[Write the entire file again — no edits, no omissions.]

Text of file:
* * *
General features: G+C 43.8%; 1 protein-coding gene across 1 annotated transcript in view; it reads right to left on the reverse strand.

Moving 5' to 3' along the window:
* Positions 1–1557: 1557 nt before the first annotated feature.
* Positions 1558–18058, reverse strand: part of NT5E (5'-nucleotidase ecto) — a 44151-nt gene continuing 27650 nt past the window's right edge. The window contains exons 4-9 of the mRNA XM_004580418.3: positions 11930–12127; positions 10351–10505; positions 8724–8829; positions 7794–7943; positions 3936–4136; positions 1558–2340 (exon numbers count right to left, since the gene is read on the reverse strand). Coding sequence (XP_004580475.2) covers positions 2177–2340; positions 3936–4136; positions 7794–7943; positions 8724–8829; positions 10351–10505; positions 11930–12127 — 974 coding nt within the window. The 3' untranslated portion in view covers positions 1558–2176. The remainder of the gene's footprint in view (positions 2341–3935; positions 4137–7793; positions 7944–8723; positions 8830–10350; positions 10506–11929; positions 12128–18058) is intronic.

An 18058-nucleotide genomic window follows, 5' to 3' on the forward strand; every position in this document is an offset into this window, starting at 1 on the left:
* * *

General features: G+C 43.8%; 1 protein-coding gene across 1 annotated transcript in view; it reads right to left on the reverse strand.

Moving 5' to 3' along the window:
* Positions 1–1557: 1557 nt before the first annotated feature.
* Positions 1558–18058, reverse strand: part of NT5E (5'-nucleotidase ecto) — a 44151-nt gene continuing 27650 nt past the window's right edge. The window contains exons 4-9 of the mRNA XM_004580418.3: positions 11930–12127; positions 10351–10505; positions 8724–8829; positions 7794–7943; positions 3936–4136; positions 1558–2340 (exon numbers count right to left, since the gene is read on the reverse strand). Coding sequence (XP_004580475.2) covers positions 2177–2340; positions 3936–4136; positions 7794–7943; positions 8724–8829; positions 10351–10505; positions 11930–12127 — 974 coding nt within the window. The 3' untranslated portion in view covers positions 1558–2176. The remainder of the gene's footprint in view (positions 2341–3935; positions 4137–7793; positions 7944–8723; positions 8830–10350; positions 10506–11929; positions 12128–18058) is intronic.

An 18058-nucleotide genomic window follows, 5' to 3' on the forward strand; every position in this document is an offset into this window, starting at 1 on the left: